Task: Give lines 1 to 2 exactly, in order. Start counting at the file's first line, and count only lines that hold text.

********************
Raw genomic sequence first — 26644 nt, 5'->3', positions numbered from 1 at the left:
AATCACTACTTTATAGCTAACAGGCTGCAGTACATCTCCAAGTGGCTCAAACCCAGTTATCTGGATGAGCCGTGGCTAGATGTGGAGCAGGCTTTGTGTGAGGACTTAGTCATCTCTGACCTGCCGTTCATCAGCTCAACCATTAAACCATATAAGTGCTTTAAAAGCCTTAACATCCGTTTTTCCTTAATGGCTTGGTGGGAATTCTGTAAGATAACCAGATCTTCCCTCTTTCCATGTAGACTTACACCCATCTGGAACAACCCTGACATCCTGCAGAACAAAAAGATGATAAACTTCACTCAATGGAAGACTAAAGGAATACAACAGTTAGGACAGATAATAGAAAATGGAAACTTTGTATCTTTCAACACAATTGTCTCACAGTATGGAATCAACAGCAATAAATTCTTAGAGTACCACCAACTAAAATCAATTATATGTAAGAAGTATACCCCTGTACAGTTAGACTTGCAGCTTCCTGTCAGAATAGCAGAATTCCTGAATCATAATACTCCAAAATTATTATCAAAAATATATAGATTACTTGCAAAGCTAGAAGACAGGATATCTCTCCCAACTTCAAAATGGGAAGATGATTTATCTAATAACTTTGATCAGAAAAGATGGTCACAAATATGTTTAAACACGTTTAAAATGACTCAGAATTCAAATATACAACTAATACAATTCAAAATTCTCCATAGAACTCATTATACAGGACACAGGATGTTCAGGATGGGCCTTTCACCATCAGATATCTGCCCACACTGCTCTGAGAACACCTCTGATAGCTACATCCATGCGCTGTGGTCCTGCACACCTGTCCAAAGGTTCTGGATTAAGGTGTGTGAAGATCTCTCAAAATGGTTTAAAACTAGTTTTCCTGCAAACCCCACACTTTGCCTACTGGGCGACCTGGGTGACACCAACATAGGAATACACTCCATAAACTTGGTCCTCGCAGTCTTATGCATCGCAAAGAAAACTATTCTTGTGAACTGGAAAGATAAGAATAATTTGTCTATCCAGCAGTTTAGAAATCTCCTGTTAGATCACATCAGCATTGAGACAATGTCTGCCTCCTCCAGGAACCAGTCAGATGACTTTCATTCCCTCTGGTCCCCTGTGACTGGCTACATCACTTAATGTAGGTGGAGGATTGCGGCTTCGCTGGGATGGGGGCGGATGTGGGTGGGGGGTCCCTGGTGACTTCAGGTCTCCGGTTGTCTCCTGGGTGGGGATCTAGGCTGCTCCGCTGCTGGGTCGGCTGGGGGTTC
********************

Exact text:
Raw genomic sequence first — 26644 nt, 5'->3', positions numbered from 1 at the left:
AATCACTACTTTATAGCTAACAGGCTGCAGTACATCTCCAAGTGGCTCAAACCCAGTTATCTGGATGAGCCGTGGCTAGATGTGGAGCAGGCTTTGTGTGAGGACTTAGTCATCTCTGACCTGCCGTTCATCAGCTCAACCATTAAACCATATAAGTGCTTTAAAAGCCTTAACATCCGTTTTTCCTTAATGGCTTGGTGGGAATTCTGTAAGATAACCAGATCTTCCCTCTTTCCATGTAGACTTACACCCATCTGGAACAACCCTGACATCCTGCAGAACAAAAAGATGATAAACTTCACTCAATGGAAGACTAAAGGAATACAACAGTTAGGACAGATAATAGAAAATGGAAACTTTGTATCTTTCAACACAATTGTCTCACAGTATGGAATCAACAGCAATAAATTCTTAGAGTACCACCAACTAAAATCAATTATATGTAAGAAGTATACCCCTGTACAGTTAGACTTGCAGCTTCCTGTCAGAATAGCAGAATTCCTGAATCATAATACTCCAAAATTATTATCAAAAATATATAGATTACTTGCAAAGCTAGAAGACAGGATATCTCTCCCAACTTCAAAATGGGAAGATGATTTATCTAATAACTTTGATCAGAAAAGATGGTCACAAATATGTTTAAACACGTTTAAAATGACTCAGAATTCAAATATACAACTAATACAATTCAAAATTCTCCATAGAACTCATTATACAGGACACAGGATGTTCAGGATGGGCCTTTCACCATCAGATATCTGCCCACACTGCTCTGAGAACACCTCTGATAGCTACATCCATGCGCTGTGGTCCTGCACACCTGTCCAAAGGTTCTGGATTAAGGTGTGTGAAGATCTCTCAAAATGGTTTAAAACTAGTTTTCCTGCAAACCCCACACTTTGCCTACTGGGCGACCTGGGTGACACCAACATAGGAATACACTCCATAAACTTGGTCCTCGCAGTCTTATGCATCGCAAAGAAAACTATTCTTGTGAACTGGAAAGATAAGAATAATTTGTCTATCCAGCAGTTTAGAAATCTCCTGTTAGATCACATCAGCATTGAGACAATGTCTGCCTCCTCCAGGAACCAGTCAGATGACTTTCATTCCCTCTGGTCCCCTGTGACTGGCTACATCACTTAATGTAGGTGGAGGATTGCGGCTTCGCTGGGATGGGGGCGGATGTGGGTGGGGGGTCCCTGGTGACTTCAGGTCTCCGGTTGTCTCCTGGGTGGGGATCTAGGCTGCTCCGCTGCTGGGTCGGCTGGGGGTTC